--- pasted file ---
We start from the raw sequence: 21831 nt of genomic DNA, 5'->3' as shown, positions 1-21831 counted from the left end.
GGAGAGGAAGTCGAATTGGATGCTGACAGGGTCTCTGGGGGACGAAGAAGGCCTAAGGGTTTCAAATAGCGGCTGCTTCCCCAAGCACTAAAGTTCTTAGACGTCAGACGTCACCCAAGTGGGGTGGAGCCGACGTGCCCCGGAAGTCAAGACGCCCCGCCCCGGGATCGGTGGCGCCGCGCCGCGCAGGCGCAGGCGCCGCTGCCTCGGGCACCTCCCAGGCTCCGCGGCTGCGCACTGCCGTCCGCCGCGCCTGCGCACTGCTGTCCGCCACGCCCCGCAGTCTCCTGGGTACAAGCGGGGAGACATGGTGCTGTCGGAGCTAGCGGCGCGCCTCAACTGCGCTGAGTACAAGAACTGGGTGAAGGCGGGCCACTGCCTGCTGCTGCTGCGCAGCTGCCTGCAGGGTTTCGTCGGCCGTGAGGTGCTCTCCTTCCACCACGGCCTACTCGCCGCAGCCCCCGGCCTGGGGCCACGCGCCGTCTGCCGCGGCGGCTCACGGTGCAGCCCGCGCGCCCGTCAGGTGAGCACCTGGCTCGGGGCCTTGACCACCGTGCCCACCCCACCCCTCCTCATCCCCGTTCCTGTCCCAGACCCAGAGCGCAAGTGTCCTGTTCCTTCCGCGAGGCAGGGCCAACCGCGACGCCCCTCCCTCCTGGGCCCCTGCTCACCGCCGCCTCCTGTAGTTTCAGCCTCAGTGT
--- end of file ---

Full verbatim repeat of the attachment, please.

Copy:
We start from the raw sequence: 21831 nt of genomic DNA, 5'->3' as shown, positions 1-21831 counted from the left end.
GGAGAGGAAGTCGAATTGGATGCTGACAGGGTCTCTGGGGGACGAAGAAGGCCTAAGGGTTTCAAATAGCGGCTGCTTCCCCAAGCACTAAAGTTCTTAGACGTCAGACGTCACCCAAGTGGGGTGGAGCCGACGTGCCCCGGAAGTCAAGACGCCCCGCCCCGGGATCGGTGGCGCCGCGCCGCGCAGGCGCAGGCGCCGCTGCCTCGGGCACCTCCCAGGCTCCGCGGCTGCGCACTGCCGTCCGCCGCGCCTGCGCACTGCTGTCCGCCACGCCCCGCAGTCTCCTGGGTACAAGCGGGGAGACATGGTGCTGTCGGAGCTAGCGGCGCGCCTCAACTGCGCTGAGTACAAGAACTGGGTGAAGGCGGGCCACTGCCTGCTGCTGCTGCGCAGCTGCCTGCAGGGTTTCGTCGGCCGTGAGGTGCTCTCCTTCCACCACGGCCTACTCGCCGCAGCCCCCGGCCTGGGGCCACGCGCCGTCTGCCGCGGCGGCTCACGGTGCAGCCCGCGCGCCCGTCAGGTGAGCACCTGGCTCGGGGCCTTGACCACCGTGCCCACCCCACCCCTCCTCATCCCCGTTCCTGTCCCAGACCCAGAGCGCAAGTGTCCTGTTCCTTCCGCGAGGCAGGGCCAACCGCGACGCCCCTCCCTCCTGGGCCCCTGCTCACCGCCGCCTCCTGTAGTTTCAGCCTCAGTGT